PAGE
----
Do some oral practice of doubling and then work on near doubles that are 1 apart. When this is secure try with facts where the numbers are 2 apart. Once you are secure with both you can try mixing up questions with 1 apart and 2 apart together!

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(Ages 5-8): Near Tens (FREE!)

If you know your ten pairs, then you can use them to work out other facts WITHOUT COUNTING. Example: 4 + 6 = 10, so 4 + 7 will be one more and 4 + 8 will be one more than that (ie two more than the original ten pair). You can use the same approach for near ten pair subtractions.

Do some oral practice of ten pairs and then work on pairs that add to 11. When this is secure try with pairs that add to 12. Once you are secure with both you can try mixing up questions adding to 10, 11 and 12 together!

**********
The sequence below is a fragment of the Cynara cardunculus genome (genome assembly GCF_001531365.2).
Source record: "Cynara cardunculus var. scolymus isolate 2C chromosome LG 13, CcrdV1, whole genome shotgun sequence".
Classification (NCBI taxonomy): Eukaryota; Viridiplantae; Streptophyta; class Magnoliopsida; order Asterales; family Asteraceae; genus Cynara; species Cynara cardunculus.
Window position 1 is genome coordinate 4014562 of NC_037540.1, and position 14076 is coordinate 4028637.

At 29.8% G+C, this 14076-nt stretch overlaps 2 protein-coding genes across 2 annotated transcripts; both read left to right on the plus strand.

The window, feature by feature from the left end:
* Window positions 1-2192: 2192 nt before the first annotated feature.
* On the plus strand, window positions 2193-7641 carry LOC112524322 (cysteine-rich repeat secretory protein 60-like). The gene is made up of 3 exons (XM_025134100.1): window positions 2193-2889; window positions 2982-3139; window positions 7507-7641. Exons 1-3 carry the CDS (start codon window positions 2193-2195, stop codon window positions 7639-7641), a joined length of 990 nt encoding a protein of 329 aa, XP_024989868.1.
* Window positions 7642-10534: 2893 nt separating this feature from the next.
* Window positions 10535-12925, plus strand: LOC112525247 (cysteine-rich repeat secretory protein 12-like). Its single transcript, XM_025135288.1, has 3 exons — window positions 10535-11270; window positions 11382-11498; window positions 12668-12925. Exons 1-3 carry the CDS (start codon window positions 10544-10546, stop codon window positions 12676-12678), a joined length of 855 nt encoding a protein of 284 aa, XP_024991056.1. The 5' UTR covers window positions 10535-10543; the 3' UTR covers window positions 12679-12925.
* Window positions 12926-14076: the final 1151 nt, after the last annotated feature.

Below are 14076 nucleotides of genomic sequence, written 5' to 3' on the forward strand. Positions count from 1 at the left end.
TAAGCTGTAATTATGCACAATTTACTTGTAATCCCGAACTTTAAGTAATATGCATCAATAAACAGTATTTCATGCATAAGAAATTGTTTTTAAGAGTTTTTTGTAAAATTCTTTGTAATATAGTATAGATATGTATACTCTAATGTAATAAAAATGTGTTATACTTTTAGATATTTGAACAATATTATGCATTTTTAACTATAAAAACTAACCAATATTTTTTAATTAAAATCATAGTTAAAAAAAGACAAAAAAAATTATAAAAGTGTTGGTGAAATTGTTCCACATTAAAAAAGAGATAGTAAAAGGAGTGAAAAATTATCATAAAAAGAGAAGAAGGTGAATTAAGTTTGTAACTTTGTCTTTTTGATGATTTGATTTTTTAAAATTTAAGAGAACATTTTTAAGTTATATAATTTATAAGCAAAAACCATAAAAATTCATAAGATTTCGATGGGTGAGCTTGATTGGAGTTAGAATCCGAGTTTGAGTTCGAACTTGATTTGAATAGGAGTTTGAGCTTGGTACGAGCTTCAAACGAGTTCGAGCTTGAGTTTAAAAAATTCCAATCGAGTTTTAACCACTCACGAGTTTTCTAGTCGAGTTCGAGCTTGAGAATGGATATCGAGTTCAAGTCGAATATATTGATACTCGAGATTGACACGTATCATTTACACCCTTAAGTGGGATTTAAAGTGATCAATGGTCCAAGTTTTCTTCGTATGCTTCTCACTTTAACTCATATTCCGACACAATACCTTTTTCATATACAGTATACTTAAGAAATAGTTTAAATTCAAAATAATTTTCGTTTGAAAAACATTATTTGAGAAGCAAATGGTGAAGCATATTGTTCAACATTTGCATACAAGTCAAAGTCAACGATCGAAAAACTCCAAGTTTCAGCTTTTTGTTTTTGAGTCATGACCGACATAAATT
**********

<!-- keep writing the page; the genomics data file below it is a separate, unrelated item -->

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(Ages 5-8): Near Teens (FREE!)

If you know your teens facts, then you can use them to work out other facts WITHOUT COUNTING. Example: 3 + 10 = 13, so 3 + 9 will be one less and 3 + 8 will be one less than that (ie two less than the teens number). You can use the same approach for subtracting 9 or 8.

Do some oral practice of adding and subtracting 9 and then when this is secure try the same with 8. Once you are secure with both you can try mixing up questions with 9s and 8s together!

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(Ages 5-8): Doubles Patterns (FREE!)

Gather the children round a table and explore how to build two equal rows of counters to work out simple doubles. (You could do each row in a different colour.) Practise counting in twos to get the total.

Introduce the children to the online activity. Explore the pattern you get when you put doubles in order.(pp3ff) Then discuss the pattern, 1+1, 6+6, 11+11 etc (p7).